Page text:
Under the Act the Secretary of State has specific powers to use his influence to instruct the Director General of Telecommunications as to the way in which the service should be run. He has a specific responsibility, given to him by this House, to promote the interests of consumers, purchasers and users. It cannot be beyond the wit of anyone to see that that responsibility must be used to investigate what I consider to be the scandal of the proposed closure of the Portsmouth centre, the absolute waste of countless millions of pounds of taxpayers' money and the writing off and disregard of the loyalty and integrity of the staff.

I am grateful for the opportunity to bring this matter before the House today and I hope that the response will be an initiative by the Government to see whether there is any way in which they can express their concern and their willingness to try to direct British Telecom to retain the Portsmouth centre.

12.16 am

The Parliamentary Under-Secretary of State for Trade and Industry
(Mr. David Trippier)

The hon. Member for Portsmouth, South (Mr. Hancock) has asked for ministerial intervention in the detailed local affairs of a large private sector company and I have listened carefully to all that he has said. I was a little surprised at the somewhat intemperate language of his harsh and, I believe, unfair criticism of British Telecom. I do not wish for a moment to give the impression that it is not right for him to pursue the interests of his constituents in whatever way he sees fit. Nevertheless, although there may well be value in a public airing of a perceived problem, there is no substitute for direct approaches to the management of the company in a case of this kind.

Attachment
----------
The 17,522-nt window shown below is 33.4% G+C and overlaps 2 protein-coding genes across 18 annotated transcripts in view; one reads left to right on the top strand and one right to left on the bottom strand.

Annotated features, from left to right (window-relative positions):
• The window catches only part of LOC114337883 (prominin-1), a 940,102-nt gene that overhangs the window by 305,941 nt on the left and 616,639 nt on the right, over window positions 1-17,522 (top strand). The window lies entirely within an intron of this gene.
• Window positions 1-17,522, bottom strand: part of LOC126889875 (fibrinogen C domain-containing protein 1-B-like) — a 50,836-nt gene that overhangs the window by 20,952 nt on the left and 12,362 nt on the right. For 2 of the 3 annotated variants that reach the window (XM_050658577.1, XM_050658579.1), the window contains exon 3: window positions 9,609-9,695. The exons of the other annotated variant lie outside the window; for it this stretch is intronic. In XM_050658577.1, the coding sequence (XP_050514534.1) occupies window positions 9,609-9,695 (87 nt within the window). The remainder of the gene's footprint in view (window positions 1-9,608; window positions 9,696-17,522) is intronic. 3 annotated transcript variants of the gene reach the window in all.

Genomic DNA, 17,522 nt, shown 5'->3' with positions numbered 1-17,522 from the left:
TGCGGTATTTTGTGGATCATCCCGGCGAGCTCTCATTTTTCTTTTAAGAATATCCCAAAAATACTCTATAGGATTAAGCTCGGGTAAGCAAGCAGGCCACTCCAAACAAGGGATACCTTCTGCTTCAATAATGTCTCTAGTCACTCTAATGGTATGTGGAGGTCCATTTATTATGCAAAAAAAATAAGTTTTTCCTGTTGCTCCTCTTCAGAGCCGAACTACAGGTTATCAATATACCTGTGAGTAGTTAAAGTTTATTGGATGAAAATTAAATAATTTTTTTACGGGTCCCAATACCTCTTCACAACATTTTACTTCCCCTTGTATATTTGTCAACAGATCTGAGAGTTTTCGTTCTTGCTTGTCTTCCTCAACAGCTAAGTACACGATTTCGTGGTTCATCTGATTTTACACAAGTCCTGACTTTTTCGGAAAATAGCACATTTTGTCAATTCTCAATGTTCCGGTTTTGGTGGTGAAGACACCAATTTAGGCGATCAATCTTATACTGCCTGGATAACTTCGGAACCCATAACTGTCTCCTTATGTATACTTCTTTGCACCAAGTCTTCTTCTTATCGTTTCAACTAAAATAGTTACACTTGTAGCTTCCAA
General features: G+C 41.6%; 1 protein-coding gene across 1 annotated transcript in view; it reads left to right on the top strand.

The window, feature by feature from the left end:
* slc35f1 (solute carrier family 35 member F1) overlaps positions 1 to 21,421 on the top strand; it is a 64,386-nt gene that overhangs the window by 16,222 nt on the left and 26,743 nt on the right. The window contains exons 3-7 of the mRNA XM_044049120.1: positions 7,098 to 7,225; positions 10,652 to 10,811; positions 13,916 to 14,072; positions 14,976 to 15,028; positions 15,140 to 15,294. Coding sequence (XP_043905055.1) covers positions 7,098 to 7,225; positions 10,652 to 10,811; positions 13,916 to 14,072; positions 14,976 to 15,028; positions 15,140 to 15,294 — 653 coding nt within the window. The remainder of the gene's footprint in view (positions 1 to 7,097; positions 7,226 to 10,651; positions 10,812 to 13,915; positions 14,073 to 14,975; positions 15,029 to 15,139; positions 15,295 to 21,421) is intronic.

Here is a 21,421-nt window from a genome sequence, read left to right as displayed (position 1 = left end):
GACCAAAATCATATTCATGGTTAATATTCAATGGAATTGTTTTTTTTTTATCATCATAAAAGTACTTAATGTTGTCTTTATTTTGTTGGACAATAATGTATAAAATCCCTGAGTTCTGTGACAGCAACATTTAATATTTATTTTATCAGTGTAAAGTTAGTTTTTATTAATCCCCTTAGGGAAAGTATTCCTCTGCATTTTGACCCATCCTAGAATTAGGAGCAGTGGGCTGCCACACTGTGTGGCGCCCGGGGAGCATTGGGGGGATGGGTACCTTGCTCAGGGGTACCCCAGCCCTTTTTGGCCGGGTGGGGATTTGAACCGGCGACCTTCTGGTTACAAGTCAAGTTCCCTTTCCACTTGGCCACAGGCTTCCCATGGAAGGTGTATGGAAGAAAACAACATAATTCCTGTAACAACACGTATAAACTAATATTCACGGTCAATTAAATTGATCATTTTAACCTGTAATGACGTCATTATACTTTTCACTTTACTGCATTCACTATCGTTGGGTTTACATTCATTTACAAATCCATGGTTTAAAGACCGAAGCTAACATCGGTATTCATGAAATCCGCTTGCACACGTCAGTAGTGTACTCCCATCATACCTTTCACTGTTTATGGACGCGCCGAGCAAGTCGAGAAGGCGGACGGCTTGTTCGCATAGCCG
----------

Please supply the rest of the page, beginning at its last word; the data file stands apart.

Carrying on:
I can answer many of the points that the hon. Gentleman has raised, but on the extremely detailed matters that he raised in the latter part of his speech, although I am anxious to respond, I am afraid that I shall have to look up the details and reply to him by letter.

The hon. Gentleman has already sought a meeting with my right hon. Friend the Secretary of State in the hope of persuading him to intervene but has been told that there is nothing that Ministers at the Department of Trade and Industry can do. It may be helpful if I clothe that rather bare statement with some more general explanation.

The operations of British Telecom, like those of any large employer, are of interest to a wide range of people — individual and business customers, suppliers and employees. There is also room for interest in its operations from the wider standpoint of the role that the company can play in encouraging growth in the economy through its research and development. Individual Members of Parliament may have points to raise wth a company from any of those standpoints, but it is understandable that the aspect that most are quickest to raise concerns decisions affecting employment. Such decisions, however have to be made in the context of the company's overall objectives. Among these, in the case of British Telecom, the provision of an efficient service to customers rightly, in my view, ranks high.

The hon. Member has, I believe, been in correspondence with British Telecom which will no doubt have told him that the local communications services division, the division with the main direct contact with the public, is at present being re-organised—the hon. Member touched on this—into 24 management districts in place of the former 61 areas. I would not think it useful to debate the merits of the new structure here, except to say that British Telecom is satisfied that it will help to make the company more responsive to its customers. That must be welcome to us all. Similarly, I would not see merit in exchanging views on just why one area headquarters is chosen to be the headquarters of one of the new and larger districts, while another is not. Most of us in such a discussion would stick up for the case of the headquarters in or near our own constituency, although we would recognise that there may be good company reasons for preferring another location. It happens that the British Telecom decision has been to make Brighton the headquarters of the south downs British Telecom district rather than Portsmouth, and it also happens that the proposed rundown of the Portsmouth computer centre is part of a similar reorganisation of the computer back-up that the new reorganisation in districts needs.